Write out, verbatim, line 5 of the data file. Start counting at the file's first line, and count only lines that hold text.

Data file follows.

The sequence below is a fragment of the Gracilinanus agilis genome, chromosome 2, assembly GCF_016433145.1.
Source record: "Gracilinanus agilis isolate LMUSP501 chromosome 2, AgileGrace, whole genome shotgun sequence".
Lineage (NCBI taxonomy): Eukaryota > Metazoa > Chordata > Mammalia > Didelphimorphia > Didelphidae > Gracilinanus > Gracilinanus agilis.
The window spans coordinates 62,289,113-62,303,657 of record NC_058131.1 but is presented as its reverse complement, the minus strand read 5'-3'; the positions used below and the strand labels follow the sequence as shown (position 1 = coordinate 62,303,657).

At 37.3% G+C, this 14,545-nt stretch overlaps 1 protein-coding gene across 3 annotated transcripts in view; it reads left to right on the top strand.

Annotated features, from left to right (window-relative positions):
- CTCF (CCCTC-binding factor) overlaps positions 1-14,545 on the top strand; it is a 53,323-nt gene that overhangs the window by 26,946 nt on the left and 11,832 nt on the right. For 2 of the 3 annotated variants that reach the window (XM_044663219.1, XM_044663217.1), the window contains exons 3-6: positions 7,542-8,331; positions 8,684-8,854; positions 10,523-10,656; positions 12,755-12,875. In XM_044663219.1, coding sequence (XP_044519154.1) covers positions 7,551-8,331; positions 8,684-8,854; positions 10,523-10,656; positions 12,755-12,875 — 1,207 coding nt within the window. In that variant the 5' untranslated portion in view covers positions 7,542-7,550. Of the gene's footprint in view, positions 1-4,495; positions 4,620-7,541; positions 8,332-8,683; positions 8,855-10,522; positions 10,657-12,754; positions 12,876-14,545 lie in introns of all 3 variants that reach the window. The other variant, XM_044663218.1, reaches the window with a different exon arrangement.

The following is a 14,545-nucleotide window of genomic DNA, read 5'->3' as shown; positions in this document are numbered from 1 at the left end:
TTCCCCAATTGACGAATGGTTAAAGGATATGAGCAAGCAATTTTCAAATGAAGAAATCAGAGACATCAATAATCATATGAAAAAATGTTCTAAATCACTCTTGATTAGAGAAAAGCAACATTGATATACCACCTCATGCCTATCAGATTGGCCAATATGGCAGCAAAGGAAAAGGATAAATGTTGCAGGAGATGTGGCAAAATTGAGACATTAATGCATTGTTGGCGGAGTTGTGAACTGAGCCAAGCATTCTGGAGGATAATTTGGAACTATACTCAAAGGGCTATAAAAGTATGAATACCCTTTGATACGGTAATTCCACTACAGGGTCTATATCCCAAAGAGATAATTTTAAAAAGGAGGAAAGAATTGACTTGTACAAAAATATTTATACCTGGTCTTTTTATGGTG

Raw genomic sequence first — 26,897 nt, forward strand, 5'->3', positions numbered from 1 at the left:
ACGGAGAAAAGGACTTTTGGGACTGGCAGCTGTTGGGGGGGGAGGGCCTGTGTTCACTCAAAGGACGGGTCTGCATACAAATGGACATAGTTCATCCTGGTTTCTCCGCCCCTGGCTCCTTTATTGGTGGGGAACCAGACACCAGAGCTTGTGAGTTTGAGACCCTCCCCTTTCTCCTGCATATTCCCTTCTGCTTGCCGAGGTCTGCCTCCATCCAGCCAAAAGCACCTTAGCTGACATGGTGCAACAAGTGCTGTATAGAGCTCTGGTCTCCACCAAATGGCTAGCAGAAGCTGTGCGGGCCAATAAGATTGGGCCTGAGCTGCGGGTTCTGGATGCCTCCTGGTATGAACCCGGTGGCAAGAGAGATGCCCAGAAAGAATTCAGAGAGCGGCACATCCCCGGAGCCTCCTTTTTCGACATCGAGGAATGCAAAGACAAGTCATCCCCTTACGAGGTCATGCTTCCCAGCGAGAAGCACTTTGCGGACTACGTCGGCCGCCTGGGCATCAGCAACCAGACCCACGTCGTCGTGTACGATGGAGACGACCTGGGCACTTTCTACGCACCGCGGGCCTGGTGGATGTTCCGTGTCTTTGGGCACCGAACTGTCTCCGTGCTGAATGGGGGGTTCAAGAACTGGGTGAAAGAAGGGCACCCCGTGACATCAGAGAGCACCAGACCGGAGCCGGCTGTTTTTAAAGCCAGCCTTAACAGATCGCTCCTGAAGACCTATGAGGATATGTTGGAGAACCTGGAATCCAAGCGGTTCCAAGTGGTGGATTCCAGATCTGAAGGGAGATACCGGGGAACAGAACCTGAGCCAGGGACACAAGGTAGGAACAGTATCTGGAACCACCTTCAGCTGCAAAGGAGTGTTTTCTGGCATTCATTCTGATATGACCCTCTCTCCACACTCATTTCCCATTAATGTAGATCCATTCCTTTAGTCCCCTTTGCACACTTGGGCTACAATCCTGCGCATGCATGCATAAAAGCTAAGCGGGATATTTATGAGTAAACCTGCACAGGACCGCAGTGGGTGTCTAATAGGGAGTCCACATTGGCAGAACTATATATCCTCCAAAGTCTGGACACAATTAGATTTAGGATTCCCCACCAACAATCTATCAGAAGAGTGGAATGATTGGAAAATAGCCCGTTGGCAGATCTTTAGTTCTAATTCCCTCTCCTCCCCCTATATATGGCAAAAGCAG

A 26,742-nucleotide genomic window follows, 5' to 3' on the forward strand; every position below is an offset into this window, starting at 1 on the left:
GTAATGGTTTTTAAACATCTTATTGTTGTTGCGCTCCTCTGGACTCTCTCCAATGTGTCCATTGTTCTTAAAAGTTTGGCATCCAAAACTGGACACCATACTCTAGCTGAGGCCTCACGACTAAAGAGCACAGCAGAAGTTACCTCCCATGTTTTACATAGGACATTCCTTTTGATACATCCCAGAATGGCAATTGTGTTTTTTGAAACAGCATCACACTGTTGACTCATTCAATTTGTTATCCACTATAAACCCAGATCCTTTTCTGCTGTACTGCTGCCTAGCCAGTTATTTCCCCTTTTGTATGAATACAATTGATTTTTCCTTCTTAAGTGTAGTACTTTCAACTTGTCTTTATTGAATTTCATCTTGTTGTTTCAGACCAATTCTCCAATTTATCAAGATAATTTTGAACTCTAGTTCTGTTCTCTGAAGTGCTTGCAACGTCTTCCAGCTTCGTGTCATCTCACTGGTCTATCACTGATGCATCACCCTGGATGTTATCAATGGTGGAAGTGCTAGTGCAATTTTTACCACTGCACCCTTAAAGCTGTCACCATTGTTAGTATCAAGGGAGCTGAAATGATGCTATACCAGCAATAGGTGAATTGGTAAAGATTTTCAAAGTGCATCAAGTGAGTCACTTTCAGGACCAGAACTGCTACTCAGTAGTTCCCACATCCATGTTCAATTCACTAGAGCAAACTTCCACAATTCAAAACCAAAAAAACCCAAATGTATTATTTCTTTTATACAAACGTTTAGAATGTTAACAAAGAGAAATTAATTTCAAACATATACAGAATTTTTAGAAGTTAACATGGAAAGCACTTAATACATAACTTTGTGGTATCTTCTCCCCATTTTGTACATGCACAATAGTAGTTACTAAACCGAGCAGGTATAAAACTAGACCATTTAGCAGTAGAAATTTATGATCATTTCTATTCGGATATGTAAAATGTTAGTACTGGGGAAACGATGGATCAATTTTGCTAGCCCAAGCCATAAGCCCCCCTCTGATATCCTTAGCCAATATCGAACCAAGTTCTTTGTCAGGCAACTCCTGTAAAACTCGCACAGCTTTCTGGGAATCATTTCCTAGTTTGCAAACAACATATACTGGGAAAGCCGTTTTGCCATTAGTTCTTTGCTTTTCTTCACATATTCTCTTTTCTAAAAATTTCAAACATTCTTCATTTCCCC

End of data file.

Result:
At 37.3% G+C, this 14,545-nt stretch overlaps 1 protein-coding gene across 3 annotated transcripts in view; it reads left to right on the top strand.